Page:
Managing CARB(s)
August 14, 2011 | 9:36 pm CDT

By Gerry Rector, Associate Marketing Director, Neenah Paper, Inc.

Familiar materials are being put to new uses to make wood products CARB compliant.

As companies scramble to comply with the California Air Resources Board’s (CARB) Air Toxic Control Measure (ATCM), it is driving the need for new technologies to replace urea formaldehyde. To date, companies have found precious few viable, cost-efficient alternatives.

Some are exploring the use of non-emitting natural materials such as soy, wheat straw and sunflower hulls. Researchers are also looking to existing synthetic resins to help fill the void.

Producers of veneer-faced furniture and panels who are concerned about how they will comply with California’s formaldehyde emissions restrictions can now breathe a sigh of relief. One of the first premium veneer and furniture backers made using No Added Formaldehyde chemistry was recently introduced. GreenGuard certification of the backer for low-emitting products was completed in November 2007.

Although backers, per se, will not be subject to California’s proposed regulations to reduce formaldehyde emissions, this product was developed to help veneer, plywood and OSB producers, and cabinet makers meet the most stringent Phase II requirements of this rule when used with their board products. As such, the backer must not add to the formaldehyde emission problem. Instead, it helps to solve the problem by eliminating formaldehyde-containing materials during the manufacturing process.

We will focus on only two resins for the purposes of this article—the well known acrylic and the less often used styrenebutadiene—and answer some common questions that are likely to arise about these materials:

• Are there many companies manufacturing no added formaldehyde products for the furniture/furniture backing industries?
Although no added formaldehyde products are still fairly uncommon, several companies are at various stages of developing and introducing them. Until now, the challenge has been to find alternatives to formaldehyde that can match it in cost-efficiency and durability.

• I’m familiar with acrylic, but I’ve never heard of styrenebutadiene. What sort of material is it? What advantages do products made with acrylic or styrenebutadiene have over those made with other formaldehyde alternatives?
Styrenebutadiene was one of the first synthetic materials to replace natural rubber and was used to make tires during World War II. Over the years, researchers have found a way to compound it for greater durability using no added formaldehyde crosslinkers. It has many applications and is widely used as an additive in everything from latex gloves to concrete.

Acrylic’s high strength makes it a much-loved component in items ranging from beauty products to clothing. You might know this man-made resin under the trade names Polycast, Plexiglass or Lucite. It has also gained a following among many customers of saturated backers.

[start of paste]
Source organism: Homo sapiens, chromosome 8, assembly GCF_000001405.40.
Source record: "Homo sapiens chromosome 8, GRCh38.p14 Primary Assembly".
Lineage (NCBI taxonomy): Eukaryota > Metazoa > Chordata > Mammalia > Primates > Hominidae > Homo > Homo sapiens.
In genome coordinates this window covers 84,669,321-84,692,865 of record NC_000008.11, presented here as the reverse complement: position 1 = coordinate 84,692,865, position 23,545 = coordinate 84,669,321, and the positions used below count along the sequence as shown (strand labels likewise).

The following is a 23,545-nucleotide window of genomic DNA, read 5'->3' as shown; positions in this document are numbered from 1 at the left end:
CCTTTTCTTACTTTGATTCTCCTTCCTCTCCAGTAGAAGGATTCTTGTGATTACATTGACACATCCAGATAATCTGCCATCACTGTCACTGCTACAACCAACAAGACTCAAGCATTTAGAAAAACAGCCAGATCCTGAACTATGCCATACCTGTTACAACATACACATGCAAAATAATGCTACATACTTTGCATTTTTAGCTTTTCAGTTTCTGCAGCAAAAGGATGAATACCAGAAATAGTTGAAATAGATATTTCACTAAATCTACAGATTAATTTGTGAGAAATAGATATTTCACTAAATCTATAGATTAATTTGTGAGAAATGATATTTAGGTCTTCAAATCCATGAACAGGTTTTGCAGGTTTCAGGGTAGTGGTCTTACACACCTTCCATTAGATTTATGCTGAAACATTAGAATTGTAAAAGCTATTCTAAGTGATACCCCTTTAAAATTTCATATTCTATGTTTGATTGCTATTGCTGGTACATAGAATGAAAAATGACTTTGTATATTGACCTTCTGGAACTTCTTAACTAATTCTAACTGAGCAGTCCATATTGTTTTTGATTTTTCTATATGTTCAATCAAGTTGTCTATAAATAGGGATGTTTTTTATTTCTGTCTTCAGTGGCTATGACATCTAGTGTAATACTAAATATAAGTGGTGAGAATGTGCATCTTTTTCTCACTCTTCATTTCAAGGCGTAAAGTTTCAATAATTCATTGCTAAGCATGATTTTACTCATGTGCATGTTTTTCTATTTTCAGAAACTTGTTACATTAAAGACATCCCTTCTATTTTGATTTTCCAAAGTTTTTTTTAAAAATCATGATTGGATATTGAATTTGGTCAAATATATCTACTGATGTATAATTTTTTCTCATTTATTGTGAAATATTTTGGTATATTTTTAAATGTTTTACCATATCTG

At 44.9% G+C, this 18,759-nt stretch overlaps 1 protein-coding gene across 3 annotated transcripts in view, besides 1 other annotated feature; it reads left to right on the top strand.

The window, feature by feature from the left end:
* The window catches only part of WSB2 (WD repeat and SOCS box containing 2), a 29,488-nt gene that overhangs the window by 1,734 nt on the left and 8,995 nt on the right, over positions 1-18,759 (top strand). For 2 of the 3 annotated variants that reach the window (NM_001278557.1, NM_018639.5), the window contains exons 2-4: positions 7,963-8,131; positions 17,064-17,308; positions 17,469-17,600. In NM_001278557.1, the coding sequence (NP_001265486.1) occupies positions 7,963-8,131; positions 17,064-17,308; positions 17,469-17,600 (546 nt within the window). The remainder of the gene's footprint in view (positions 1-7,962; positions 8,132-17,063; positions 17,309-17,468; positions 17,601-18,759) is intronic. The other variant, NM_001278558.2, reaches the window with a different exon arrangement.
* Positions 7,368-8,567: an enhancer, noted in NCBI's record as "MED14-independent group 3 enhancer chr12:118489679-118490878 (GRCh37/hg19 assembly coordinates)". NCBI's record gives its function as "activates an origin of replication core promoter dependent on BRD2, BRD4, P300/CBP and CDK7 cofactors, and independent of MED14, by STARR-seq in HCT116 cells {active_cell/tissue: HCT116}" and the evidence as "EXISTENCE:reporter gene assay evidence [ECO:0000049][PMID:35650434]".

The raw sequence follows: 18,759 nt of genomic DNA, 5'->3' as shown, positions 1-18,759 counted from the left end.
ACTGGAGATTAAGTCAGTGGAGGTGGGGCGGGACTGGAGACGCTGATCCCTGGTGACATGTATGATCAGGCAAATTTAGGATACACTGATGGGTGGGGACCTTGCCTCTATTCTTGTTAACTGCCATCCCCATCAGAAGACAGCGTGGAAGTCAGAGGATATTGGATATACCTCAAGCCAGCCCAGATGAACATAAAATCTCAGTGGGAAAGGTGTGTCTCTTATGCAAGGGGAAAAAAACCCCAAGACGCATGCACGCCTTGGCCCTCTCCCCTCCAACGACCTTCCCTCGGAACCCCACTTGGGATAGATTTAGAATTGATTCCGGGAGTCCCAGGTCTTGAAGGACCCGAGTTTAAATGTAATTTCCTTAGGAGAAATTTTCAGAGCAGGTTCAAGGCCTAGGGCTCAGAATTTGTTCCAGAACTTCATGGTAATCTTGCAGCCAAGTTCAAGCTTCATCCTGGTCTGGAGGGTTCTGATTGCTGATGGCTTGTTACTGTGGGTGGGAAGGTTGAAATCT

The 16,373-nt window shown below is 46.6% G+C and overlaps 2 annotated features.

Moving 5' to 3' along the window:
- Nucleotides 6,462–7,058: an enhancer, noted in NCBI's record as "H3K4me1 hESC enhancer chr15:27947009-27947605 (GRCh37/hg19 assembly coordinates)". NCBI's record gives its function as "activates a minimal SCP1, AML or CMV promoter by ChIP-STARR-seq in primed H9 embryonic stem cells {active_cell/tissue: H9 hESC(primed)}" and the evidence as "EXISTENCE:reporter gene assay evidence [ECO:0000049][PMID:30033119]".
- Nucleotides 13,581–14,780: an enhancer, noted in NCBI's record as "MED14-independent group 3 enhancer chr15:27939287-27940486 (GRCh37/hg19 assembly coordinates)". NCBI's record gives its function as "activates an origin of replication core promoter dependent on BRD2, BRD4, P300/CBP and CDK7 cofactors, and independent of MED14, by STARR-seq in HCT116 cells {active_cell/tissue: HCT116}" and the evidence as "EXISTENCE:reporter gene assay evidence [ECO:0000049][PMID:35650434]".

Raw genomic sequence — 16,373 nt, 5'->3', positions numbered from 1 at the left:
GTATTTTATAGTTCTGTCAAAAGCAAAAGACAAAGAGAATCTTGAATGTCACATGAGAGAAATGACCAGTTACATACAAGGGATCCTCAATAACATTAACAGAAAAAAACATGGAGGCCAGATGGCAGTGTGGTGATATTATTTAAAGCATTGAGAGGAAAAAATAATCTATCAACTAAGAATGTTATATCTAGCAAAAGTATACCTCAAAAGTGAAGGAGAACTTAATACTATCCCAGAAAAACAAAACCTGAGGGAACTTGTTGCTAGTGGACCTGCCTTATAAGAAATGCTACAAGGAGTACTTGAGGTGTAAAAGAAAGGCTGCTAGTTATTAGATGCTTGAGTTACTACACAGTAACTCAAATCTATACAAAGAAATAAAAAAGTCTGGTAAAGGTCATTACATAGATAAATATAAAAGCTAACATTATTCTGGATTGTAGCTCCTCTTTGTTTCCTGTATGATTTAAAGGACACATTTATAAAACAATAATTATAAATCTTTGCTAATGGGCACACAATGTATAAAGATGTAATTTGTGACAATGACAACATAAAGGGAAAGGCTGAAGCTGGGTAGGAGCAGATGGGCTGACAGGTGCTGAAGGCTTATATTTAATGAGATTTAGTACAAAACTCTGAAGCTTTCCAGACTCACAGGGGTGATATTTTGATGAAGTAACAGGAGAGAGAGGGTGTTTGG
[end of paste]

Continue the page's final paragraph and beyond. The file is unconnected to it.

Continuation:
Backers containing styrenebutadiene or acrylic don’t require the type of adhesives that react with moisture to create formaldehyde. The backer acts as a barrier between the adhesives, the veneer and surface treatments on the veneer, so the glue can’t bleed through. Another advantage is that the adhesives stay thermoplastic indefinitely, allowing furniture producers to repair unbonded areas with reheating if needed.

• What types of testing, if any, must No Added Formaldehyde products undergo?
There’s an industry standard durability test, called the Three-Cycle Soak Test, for which guidelines were developed by the American National Standards Institute and the Hardwood Plywood Veneer Association. The test calls for soaking the laminate for four hours, drying it for 19 hours and repeating this process three times. The goal is to make sure there is no delamination of the product. Only products that pass this test and meet all requirements for moisture resistance offer viable alternatives to their formaldehyde containing counterparts.

• Can No Added Formaldehyde backers containing styrenebutadiene or acrylic be used in high-end products?
Yes, they can most definitely be used in high-end products. In fact, they are more appropriate for high-end furniture rather than lower-end furniture and can be used with exotic species of woods.

• Is there anything else makers of veneer-faced furniture and panels should look for when specifying a backer product?
The backer should be an all-around performer and offer strength and toughness, smoothness, compatibility with a variety of substrates, and flexibility or stiffness, depending on which attribute is required.

In addition to the strength and dimensional stability provided by the saturant, the supplier should be versatile. For example, are the products also available with dry adhesive pre-applied on one or two sides? A dry adhesive glue line can eliminate the mess and inconvenience associated with wet glues. Some companies also specialize in creating and producing customized products for specific equipment or to meet process parameters.

When it comes to managing CARB(s), what’s old is new again. Although soy, wheat straw and sunflower hulls may perform well as low-emitting formaldehyde alternatives, they are cost-prohibitive in furniture/furniture backing applications. Styrenebutadiene and acrylic, newly repurposed, provide furniture producers with a wide range of performance attributes. For this reason, these synthetic materials—acrylic and styrenebutadine resins—offer wood products producers the best of both worlds.

Alpharetta, GA-based Neenah Paper Inc. ( manufactures and distributes a wide range of premium and specialty paper grades, as well as producing and selling bleached pulp.

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